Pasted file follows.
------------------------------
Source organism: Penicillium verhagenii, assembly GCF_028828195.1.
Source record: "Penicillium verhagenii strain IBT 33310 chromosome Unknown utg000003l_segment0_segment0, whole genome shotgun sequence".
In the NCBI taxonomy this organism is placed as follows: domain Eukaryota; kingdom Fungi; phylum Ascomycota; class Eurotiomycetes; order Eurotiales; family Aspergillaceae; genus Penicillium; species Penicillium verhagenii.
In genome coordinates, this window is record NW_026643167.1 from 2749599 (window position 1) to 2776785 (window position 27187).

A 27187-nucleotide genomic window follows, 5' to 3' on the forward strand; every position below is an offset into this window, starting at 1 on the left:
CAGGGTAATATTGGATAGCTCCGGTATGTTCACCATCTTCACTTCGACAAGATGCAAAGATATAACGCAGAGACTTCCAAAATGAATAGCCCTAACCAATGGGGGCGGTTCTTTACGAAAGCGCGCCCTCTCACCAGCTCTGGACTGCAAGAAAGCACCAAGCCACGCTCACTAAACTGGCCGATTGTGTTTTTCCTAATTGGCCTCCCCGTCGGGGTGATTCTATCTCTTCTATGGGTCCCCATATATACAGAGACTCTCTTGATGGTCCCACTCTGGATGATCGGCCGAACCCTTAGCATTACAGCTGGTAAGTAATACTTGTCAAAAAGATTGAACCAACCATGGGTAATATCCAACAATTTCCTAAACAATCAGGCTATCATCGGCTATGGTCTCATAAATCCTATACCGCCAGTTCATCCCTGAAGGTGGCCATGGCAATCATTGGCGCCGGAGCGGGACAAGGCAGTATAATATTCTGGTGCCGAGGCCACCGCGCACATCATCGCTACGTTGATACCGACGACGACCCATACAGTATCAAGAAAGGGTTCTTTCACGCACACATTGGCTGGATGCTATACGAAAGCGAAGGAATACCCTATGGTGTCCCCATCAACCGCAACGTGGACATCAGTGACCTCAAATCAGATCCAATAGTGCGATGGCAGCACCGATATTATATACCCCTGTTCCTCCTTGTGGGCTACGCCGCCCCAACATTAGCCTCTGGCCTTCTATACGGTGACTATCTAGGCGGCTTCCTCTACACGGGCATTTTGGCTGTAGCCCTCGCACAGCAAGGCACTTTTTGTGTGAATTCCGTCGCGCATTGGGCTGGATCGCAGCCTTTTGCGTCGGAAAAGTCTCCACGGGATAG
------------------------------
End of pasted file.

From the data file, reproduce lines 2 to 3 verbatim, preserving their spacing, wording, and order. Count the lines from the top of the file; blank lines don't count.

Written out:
Source record: "Penicillium verhagenii strain IBT 33310 chromosome Unknown utg000003l_segment0_segment0, whole genome shotgun sequence".
In the NCBI taxonomy this organism is placed as follows: domain Eukaryota; kingdom Fungi; phylum Ascomycota; class Eurotiomycetes; order Eurotiales; family Aspergillaceae; genus Penicillium; species Penicillium verhagenii.